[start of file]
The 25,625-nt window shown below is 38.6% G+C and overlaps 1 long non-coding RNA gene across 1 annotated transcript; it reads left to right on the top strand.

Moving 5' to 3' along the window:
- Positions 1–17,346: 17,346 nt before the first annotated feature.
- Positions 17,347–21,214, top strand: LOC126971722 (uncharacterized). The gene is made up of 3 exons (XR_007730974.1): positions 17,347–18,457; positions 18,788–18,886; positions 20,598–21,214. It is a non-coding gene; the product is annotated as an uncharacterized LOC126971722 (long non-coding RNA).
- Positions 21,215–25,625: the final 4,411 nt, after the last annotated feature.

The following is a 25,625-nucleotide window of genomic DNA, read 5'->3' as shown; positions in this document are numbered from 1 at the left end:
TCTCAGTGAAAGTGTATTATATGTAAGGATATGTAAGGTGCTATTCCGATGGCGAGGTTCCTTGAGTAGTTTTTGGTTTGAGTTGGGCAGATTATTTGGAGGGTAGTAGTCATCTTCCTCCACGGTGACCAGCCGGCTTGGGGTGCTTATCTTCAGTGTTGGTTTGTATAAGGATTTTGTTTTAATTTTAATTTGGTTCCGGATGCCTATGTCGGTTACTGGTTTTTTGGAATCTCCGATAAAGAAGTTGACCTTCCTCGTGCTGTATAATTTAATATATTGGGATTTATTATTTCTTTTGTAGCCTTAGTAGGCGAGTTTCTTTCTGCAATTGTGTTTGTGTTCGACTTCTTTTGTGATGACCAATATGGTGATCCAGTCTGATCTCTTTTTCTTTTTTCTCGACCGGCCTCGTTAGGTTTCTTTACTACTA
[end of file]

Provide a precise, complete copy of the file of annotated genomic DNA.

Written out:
The 25,625-nt window shown below is 38.6% G+C and overlaps 1 long non-coding RNA gene across 1 annotated transcript; it reads left to right on the top strand.

Moving 5' to 3' along the window:
- Positions 1–17,346: 17,346 nt before the first annotated feature.
- Positions 17,347–21,214, top strand: LOC126971722 (uncharacterized). The gene is made up of 3 exons (XR_007730974.1): positions 17,347–18,457; positions 18,788–18,886; positions 20,598–21,214. It is a non-coding gene; the product is annotated as an uncharacterized LOC126971722 (long non-coding RNA).
- Positions 21,215–25,625: the final 4,411 nt, after the last annotated feature.

The following is a 25,625-nucleotide window of genomic DNA, read 5'->3' as shown; positions in this document are numbered from 1 at the left end:
TCTCAGTGAAAGTGTATTATATGTAAGGATATGTAAGGTGCTATTCCGATGGCGAGGTTCCTTGAGTAGTTTTTGGTTTGAGTTGGGCAGATTATTTGGAGGGTAGTAGTCATCTTCCTCCACGGTGACCAGCCGGCTTGGGGTGCTTATCTTCAGTGTTGGTTTGTATAAGGATTTTGTTTTAATTTTAATTTGGTTCCGGATGCCTATGTCGGTTACTGGTTTTTTGGAATCTCCGATAAAGAAGTTGACCTTCCTCGTGCTGTATAATTTAATATATTGGGATTTATTATTTCTTTTGTAGCCTTAGTAGGCGAGTTTCTTTCTGCAATTGTGTTTGTGTTCGACTTCTTTTGTGATGACCAATATGGTGATCCAGTCTGATCTCTTTTTCTTTTTTCTCGACCGGCCTCGTTAGGTTTCTTTACTACTA